FROM HAMBURGERS SERVED ON BUNS MADE OF DEEP-FRIED MAC AND CHEESE and making videos of front-line staff to fewer frozen ingredients and fluctuating soda pricing, Funworld identified multiple trends in today’s food and beverage (F&B) marketplace that can boost revenue and guest service.

“People are spending money, somewhere. You want to be the place where they are spending it,” says Lee Pitts of Andretti Indoor Karting & Games.

Several leading experts shared their insights on how attractions can create better value, generate excitement, and net more profit from their F&B program this year. Here are 19 of the hottest trends in F&B

1. Build Smaller Locations

You don’t have to go big to hit a home run. Instead of constructing a full-blown restaurant footprint that can cost $3-5 million, look at making smaller investments with pathway carts, event-driven kiosks, and food trucks, says Michael Holtzman, president of Profitable Food Facilities Worldwide.

“Kiosks can be a more affordable way for a company to grow meal capacity and [remain] a great way to grow revenue,” he says. Holtzman advises streamlined menu offerings that include alcohol such as craft beer and fro- zen alcoholic drinks that can pull in a higher price.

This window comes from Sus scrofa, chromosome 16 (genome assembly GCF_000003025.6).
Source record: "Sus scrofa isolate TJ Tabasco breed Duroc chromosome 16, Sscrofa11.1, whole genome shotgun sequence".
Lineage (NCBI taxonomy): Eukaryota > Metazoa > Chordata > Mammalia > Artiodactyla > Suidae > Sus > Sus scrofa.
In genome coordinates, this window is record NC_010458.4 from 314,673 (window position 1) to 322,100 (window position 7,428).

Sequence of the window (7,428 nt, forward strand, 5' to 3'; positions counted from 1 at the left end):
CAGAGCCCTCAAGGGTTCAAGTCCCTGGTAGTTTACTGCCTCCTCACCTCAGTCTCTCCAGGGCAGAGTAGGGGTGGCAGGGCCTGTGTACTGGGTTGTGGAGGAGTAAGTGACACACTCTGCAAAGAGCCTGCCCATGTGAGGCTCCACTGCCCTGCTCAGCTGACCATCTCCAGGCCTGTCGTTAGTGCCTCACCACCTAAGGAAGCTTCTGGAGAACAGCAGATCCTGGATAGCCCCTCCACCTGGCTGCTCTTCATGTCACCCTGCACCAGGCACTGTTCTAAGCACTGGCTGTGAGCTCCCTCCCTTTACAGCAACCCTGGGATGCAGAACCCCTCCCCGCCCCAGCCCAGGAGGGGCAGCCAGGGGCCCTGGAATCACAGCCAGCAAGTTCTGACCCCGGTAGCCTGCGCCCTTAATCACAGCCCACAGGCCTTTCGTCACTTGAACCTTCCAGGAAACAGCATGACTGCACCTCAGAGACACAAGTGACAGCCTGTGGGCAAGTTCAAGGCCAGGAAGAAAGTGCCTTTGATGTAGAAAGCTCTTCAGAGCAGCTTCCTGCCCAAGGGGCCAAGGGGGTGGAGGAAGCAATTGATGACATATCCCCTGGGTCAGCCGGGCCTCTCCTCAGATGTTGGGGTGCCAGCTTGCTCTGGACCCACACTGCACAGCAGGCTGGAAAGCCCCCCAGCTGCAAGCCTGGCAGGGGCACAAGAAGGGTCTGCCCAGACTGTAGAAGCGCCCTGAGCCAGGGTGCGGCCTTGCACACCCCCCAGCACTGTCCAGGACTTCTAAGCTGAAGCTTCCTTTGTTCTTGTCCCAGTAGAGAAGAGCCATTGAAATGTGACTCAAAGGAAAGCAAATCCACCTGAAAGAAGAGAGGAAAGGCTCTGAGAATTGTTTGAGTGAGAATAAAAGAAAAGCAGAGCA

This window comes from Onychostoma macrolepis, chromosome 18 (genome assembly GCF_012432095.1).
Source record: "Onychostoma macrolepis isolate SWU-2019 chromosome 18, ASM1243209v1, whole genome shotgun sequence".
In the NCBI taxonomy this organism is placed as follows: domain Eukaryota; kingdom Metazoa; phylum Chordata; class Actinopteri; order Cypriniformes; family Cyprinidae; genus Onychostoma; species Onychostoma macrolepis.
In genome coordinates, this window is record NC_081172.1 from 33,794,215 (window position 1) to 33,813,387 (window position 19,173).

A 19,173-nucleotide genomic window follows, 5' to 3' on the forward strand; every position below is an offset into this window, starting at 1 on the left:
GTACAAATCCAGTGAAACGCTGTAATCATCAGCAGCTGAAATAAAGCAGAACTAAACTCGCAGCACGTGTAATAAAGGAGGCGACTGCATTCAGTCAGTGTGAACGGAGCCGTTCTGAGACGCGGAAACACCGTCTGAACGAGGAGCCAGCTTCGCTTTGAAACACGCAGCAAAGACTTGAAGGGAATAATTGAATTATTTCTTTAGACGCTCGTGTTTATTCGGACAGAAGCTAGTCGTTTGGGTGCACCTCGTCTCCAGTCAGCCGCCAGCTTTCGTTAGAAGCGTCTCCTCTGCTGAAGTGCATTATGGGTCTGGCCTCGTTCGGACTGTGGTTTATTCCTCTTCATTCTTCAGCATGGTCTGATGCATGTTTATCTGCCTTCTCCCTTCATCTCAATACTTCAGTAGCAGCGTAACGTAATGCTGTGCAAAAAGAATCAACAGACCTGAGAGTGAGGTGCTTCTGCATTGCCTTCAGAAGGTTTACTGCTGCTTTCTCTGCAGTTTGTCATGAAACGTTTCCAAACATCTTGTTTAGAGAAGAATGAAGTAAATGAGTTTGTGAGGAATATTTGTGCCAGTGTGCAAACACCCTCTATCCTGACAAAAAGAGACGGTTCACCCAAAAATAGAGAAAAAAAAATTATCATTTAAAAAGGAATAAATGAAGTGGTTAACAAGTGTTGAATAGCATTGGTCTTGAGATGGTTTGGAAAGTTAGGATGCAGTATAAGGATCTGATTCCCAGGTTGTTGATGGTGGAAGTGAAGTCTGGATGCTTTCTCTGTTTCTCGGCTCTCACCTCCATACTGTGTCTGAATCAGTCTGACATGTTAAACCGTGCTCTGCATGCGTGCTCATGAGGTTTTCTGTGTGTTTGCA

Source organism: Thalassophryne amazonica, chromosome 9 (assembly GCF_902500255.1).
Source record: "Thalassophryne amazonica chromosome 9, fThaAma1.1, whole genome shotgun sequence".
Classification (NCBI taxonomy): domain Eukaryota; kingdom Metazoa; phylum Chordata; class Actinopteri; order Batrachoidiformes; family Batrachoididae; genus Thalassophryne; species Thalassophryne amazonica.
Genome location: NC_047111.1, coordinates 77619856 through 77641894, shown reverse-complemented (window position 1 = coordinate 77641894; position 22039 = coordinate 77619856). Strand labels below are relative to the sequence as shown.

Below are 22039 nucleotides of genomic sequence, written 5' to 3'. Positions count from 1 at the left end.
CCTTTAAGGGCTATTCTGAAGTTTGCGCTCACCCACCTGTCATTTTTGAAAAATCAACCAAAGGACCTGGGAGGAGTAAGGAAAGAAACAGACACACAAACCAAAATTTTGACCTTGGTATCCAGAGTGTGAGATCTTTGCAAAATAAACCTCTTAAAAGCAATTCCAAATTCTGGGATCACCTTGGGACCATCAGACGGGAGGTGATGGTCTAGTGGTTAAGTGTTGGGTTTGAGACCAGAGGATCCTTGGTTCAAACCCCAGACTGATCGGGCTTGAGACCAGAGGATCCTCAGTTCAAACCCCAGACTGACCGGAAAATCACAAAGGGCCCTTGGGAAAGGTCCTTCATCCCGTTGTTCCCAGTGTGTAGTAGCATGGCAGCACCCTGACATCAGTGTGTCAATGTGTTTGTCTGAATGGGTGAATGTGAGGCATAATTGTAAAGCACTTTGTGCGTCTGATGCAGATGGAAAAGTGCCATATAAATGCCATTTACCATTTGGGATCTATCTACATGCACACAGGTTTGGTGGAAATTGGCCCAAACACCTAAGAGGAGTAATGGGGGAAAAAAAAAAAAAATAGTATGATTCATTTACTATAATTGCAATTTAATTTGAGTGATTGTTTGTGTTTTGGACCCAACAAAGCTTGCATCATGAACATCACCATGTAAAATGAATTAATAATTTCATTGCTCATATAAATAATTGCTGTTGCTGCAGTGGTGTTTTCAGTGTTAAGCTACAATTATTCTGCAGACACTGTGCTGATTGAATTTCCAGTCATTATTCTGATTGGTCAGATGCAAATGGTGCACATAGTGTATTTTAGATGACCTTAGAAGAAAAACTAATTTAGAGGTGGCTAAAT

2. Mix in Alcohol

If it makes sense, sell alcohol, “but do it intention- ally,” offers Holtzman, “to help create an experience.” Think a simple margarita or daiquiri at a water park, a wine bar at a bowling alley, and adult hot chocolate with fun add-ins during festive holiday events.

The biggest idea Holtzman’s consulting team gathered from a recent bowling alley client is to ask guests when they order drinks if they’d like a double shot. If a single shot is $5, then charge $7.50 for a double, says Holtzman. “Pricing is key, and all you have to do is ask.” The same goes for beer. “Offer two similar sizes such as a 16-ounce and 22-ounce, but make the larger one the best value.”

3. Sell Branded Food

In some cases, says Albert Cabuco, vice president of F&B at Palace Entertainment, branded concepts such as Auntie Anne’s pretzels, Pink’s Hot Dogs, or Johnny Rockets can double—even triple—sales in certain parks. “Anywhere we put a Dunkin’ Donuts, we sell like crazy,” he adds. Cabuco cautions that just because “branding units are the name of the game,” it’s impor- tant to match the demographics of the area.

Last year, Universal Orlando Resort opened Voodoo Doughnut, the “delightfully weird and sinfully deli- cious doughnuts” (whose flagship location is an iconic Portland, Oregon, food stop) at Universal CityWalk. “The guest response has been amazing,” says a Universal spokesperson. “You now see the iconic pink Voodoo Doughnut boxes in the hands of our guests all across the destination.” The venue recently sold its 2 millionth doughnut.

4. Tweak Existing Products

No, not every single product, just the top 10, sug- gests Holtzman, who says that for most operations, the top 10 items will make up at least 60 percent of sales. “Focus on making those the best and spend less time on the rest,” says Holtzman. “Take your time with these,” he says. “Look at the quality of each item. Where is it coming from? Does it sound good? Would you want to eat it?” And of course, how much does it cost?